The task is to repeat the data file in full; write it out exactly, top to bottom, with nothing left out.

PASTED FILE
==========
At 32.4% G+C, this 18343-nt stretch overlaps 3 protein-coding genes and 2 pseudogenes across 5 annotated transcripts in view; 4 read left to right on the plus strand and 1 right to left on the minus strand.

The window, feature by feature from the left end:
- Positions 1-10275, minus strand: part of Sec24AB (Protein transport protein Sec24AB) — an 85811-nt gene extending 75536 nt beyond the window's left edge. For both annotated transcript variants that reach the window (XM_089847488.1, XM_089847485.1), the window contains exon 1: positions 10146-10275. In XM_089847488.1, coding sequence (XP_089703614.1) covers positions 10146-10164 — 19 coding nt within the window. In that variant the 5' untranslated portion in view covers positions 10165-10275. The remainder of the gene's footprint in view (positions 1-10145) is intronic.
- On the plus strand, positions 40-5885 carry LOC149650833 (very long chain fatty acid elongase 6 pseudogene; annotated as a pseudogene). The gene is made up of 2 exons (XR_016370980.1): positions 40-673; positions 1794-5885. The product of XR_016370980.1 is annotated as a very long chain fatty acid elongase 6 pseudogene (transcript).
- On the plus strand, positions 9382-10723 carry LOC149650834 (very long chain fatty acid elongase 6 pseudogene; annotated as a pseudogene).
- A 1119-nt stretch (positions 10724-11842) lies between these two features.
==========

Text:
At 32.4% G+C, this 18343-nt stretch overlaps 3 protein-coding genes and 2 pseudogenes across 5 annotated transcripts in view; 4 read left to right on the plus strand and 1 right to left on the minus strand.

The window, feature by feature from the left end:
- Positions 1-10275, minus strand: part of Sec24AB (Protein transport protein Sec24AB) — an 85811-nt gene extending 75536 nt beyond the window's left edge. For both annotated transcript variants that reach the window (XM_089847488.1, XM_089847485.1), the window contains exon 1: positions 10146-10275. In XM_089847488.1, coding sequence (XP_089703614.1) covers positions 10146-10164 — 19 coding nt within the window. In that variant the 5' untranslated portion in view covers positions 10165-10275. The remainder of the gene's footprint in view (positions 1-10145) is intronic.
- On the plus strand, positions 40-5885 carry LOC149650833 (very long chain fatty acid elongase 6 pseudogene; annotated as a pseudogene). The gene is made up of 2 exons (XR_016370980.1): positions 40-673; positions 1794-5885. The product of XR_016370980.1 is annotated as a very long chain fatty acid elongase 6 pseudogene (transcript).
- On the plus strand, positions 9382-10723 carry LOC149650834 (very long chain fatty acid elongase 6 pseudogene; annotated as a pseudogene).
- A 1119-nt stretch (positions 10724-11842) lies between these two features.